The holiday season looms in the coming months, and if you’re looking for non-video-game-related gifts for your children in an honorable attempt to keep them away from the screens—even just for a little bit—you are at the right place. The games we’ve listed are suitable for children up to 14 years old and some may even teach them a thing or two.
How can you make best use of the holiday time, and make it fun, as well as academically productive? If you speak a language other than English at home, then word-based or spelling-based English language board games can be a great way to prepare them to Study in USA later in life.
The classic English language and vocabulary game. Suitable for anyone above a few years of age, Scrabble is a tile-based word spelling game that can be played by the whole family. At the start of the game, each player takes their starting letter tiles from the letters pool—which is called the bunch—based on the number of the players playing. The winner is the first player to correctly use all of their letter tiles. Letters must be arranged into words from left to right or top to bottom and each word must at least share a letter with another word.
In addition to offering quality time for the whole family, Scrabble provides some developmental benefits such as sequential thinking for the children and expands their vocabulary and word knowledge in English.
This one is more fun-focused. While not related to English language learning, Uno attack roughly plays the same as the original Uno game, but with the exciting addition of a card launcher which children love. Instead of drawing cards from a draw pile, players press a button on a device that shoots out a random number of cards or no cards at all. This mechanic adds anticipation and an element of surprise and makes for a lot of fun moments.
This update to the classic game also features new special cards such as a Discard All card which lets the players discard all of the cards in their hand that match the color of the top card on the discard pile. Check out uno attack rules to see all of the new additions and changes.
A family of mice has built their home under the roof of the attic. To decorate their new house, they’ve taken some of your everyday items to use as bathtubs and tables. Taking advantage of their absence, you take a peek at their house to see what they have stolen and where they have put them. This adorable and well-put-together game is designed for ages 5 to 9 and can be played by 2 to 6 players.
Peek-a-Mouse’s board game box morphs into a mouse house and the players work together to come up with information as to what is inside it. The house has tiny windows on its walls and there’s a flashlight on top of it that goes on and off automatically after 30 seconds. While the light is on, the players have 30 seconds to see the items in the house and after the light has gone off, they have to cooperate to answer some questions posed by the game.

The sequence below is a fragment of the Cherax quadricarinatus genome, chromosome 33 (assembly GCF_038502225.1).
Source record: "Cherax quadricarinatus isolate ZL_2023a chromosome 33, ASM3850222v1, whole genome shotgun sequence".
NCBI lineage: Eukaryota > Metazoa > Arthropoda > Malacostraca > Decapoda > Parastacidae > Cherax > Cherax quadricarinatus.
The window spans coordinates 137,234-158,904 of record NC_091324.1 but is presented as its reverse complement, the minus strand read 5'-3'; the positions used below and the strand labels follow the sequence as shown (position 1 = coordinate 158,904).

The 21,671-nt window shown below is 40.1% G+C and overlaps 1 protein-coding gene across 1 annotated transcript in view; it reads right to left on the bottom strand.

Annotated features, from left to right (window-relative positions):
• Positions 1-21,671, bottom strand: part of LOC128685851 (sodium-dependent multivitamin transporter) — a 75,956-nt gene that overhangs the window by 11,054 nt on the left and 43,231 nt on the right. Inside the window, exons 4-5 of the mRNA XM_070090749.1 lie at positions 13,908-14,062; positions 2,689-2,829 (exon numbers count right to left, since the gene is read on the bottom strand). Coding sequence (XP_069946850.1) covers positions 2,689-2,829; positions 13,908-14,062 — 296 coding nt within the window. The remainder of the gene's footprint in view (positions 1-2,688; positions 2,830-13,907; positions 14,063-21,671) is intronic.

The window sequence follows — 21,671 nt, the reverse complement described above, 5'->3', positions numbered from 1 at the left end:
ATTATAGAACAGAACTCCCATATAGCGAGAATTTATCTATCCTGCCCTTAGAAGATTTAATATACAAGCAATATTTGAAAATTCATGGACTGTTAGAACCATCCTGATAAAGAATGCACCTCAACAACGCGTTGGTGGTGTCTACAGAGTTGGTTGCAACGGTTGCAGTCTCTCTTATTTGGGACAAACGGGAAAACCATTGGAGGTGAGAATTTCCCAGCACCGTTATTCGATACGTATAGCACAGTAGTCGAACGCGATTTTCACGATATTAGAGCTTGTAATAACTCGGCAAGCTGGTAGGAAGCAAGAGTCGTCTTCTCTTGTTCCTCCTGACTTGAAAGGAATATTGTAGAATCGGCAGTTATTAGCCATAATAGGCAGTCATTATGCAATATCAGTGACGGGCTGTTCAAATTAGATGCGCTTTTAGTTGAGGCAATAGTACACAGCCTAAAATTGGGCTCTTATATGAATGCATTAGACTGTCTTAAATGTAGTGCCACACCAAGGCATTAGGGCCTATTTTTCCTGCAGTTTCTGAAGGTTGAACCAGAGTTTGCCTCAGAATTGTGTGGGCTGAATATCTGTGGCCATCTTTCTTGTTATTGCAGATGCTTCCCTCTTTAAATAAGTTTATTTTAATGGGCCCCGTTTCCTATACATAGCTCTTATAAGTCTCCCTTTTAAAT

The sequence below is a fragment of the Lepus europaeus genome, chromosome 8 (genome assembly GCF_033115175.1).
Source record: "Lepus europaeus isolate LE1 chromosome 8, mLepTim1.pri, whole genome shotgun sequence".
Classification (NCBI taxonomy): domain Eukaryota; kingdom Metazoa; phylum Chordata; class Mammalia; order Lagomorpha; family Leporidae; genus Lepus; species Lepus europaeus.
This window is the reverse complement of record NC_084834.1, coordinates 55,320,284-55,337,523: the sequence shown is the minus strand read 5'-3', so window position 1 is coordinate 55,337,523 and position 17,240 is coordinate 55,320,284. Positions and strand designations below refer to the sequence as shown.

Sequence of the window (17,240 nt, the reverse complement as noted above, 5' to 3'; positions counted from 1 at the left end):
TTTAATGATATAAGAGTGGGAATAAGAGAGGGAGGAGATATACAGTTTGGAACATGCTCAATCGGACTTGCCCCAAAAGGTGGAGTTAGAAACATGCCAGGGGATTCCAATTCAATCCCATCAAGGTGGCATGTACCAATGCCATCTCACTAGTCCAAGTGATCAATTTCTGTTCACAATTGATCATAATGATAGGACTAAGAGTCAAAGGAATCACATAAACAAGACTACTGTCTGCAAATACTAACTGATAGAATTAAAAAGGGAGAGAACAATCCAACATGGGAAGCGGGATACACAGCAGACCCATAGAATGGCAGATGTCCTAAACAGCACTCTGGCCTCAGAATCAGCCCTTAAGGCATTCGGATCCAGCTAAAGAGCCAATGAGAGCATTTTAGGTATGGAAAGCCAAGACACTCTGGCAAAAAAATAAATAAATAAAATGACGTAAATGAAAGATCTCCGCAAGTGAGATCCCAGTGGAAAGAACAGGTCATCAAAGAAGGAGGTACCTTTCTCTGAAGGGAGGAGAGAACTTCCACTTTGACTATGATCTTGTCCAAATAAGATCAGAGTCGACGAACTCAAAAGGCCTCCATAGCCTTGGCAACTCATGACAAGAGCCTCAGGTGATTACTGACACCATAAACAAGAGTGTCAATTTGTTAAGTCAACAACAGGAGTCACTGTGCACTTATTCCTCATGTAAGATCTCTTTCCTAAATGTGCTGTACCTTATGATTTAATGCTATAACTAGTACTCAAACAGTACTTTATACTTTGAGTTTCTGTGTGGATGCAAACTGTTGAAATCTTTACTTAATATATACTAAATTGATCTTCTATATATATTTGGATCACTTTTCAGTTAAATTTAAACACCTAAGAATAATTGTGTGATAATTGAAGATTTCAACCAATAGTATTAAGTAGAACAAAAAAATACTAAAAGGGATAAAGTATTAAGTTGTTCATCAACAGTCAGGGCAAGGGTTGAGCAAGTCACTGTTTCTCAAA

Peek-a-Mouse is a cute little game that exercises memory and its cooperative nature takes away the pressure from individual children, making it a fun experience for everybody.
The Brainiac Game
In this game, kids answer grade-level questions about math, science, art, etc. Players in this game spin a little spinner and then answer a trivia card. If the answer is right, they earn a chip and by collecting enough chips, they can trade for a letter token. A player wins a game once they have gathered all of their letter tokens to spell the word “SMART”.
This game is very suitable for school-aged children as all of its trivia cards have six different questions, each corresponding to a grade level which makes it easier to play with kids of various ages. It’s more on the educational end of the spectrum but your kids will have a really good time playing it.
Hues and Cues
Hues and Cues is a game that tests your ability to make connections between colors and words. The main board is comprised of 480 different colors. Each round, one player will be assigned the cue giver who picks up a card that contains four different colors that match the four different colors from the board. The goal for the cue master is to get the other players to guess what is the specified color by giving them verbal cues. The cue giver must refrain from saying the name of the main rainbow colors and should not give direction about the color’s location on the board.
When the clue master gives a one-word clue, all of the other players place one of their cones on a color on the board to guess what it is. The clue master then gives a second clue and players make their second guess. Players earn points based on how close their guesses were to the color the cue master specified and the gameplay continues until each player has had the chance to be the clue master. After everybody’s got their turn, the player with the most points wins.
This game helps the players to create a cognitive connection between words and colors and it’s a really fun way to broaden your children’s color English vocabulary.